“The arms industry wants to present itself as a contributor to freedom and democracy, but Swedish arms companies also export (their products) to undemocratic regimes, countries that violate human rights and international law,” the NGO added.

People in these countries “pay a high price” for flourishing arms industry, it said.

The top 10 destinations for Swedish arms exports are the United States, Brazil, Pakistan, the United Kingdom, Germany, India, Norway, France and the Czech Republic.


Pakistan issues visas to over 100 Indian Hindu pilgrims for visit to Katas Raj temples

Pakistan issues visas to over 100 Indian Hindu pilgrims for visit to Katas Raj temples
Updated 04 March 2024
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Pakistan issues visas to over 100 Indian Hindu pilgrims for visit to Katas Raj temples

Pakistan issues visas to over 100 Indian Hindu pilgrims for visit to Katas Raj temples
  • The 900-year-old Katas Raj temples are one of the holiest sites in South Asia for Hindus
  • Thousands of Indian Sikhs and Hindus come to Pakistan to visit their holy sites annually

ISLAMABAD: The Pakistan High Commission in New Delhi said on Monday it had issued 112 visas to a group of Indian Hindu pilgrims to visit the Katas Raj temples in Pakistan’s eastern Punjab province from March 6 till March 12.

The 900-year-old Katas Raj temples, one of the holiest sites in South Asia for Hindus, form a complex of several temples connected to one another by walkways that surround a pond named Katas that Hindu sacred texts say was created from the teardrops of Shiva as he wandered the Earth inconsolable after the death of his wife Sati.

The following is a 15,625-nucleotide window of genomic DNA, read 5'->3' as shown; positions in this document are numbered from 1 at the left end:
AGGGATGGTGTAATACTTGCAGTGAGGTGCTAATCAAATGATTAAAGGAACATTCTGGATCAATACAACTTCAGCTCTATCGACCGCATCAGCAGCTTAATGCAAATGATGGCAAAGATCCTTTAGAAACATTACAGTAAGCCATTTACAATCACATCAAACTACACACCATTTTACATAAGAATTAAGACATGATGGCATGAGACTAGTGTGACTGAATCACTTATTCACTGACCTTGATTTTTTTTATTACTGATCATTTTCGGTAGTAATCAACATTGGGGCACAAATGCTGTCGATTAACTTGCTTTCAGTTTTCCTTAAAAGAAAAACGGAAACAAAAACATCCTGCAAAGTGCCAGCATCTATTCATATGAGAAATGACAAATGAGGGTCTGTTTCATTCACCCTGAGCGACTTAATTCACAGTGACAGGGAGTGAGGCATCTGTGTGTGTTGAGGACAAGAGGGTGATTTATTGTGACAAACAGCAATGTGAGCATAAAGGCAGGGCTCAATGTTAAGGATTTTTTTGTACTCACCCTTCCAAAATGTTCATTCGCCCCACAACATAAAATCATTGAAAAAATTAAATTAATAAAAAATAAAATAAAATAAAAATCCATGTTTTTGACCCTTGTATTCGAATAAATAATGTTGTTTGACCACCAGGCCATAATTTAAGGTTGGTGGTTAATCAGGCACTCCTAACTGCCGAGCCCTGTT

The complex is located in the village of Katas in Punjab’s Chakwal district, some 110 km (70 miles) south of the capital Islamabad.

“Charge d’Affaires, Mr. Saad Ahmad Warraich, wished the pilgrims a spiritually rewarding yatra and safe journey,” the Pakistani high commission said in a statement.

Under the Pakistan-India Protocol on Visits to Religious Shrines of 1974, each year thousands of Sikh and Hindu pilgrims from India visit Pakistan to attend various religious festivals and occasions.

“The issuance of pilgrimage visas to them is in line with the Government of Pakistan’s efforts for facilitating visits to religious shrines and promoting interfaith harmony,” the high commission added.

Non-Muslims make up only a little over three percent of Pakistan’s more than 241 million population.

In 2021, Pakistan opened the Kartarpur corridor as a visa-free crossing, allowing Indian Sikhs to visit the temple just 4km (2.5 miles) inside Pakistan where Sikhism’s founder Guru Nanak died in 1539.

Many Sikhs see Pakistan as the place where their religion began as Nanak was born in 1469 in a small village near the eastern Pakistani city of Lahore.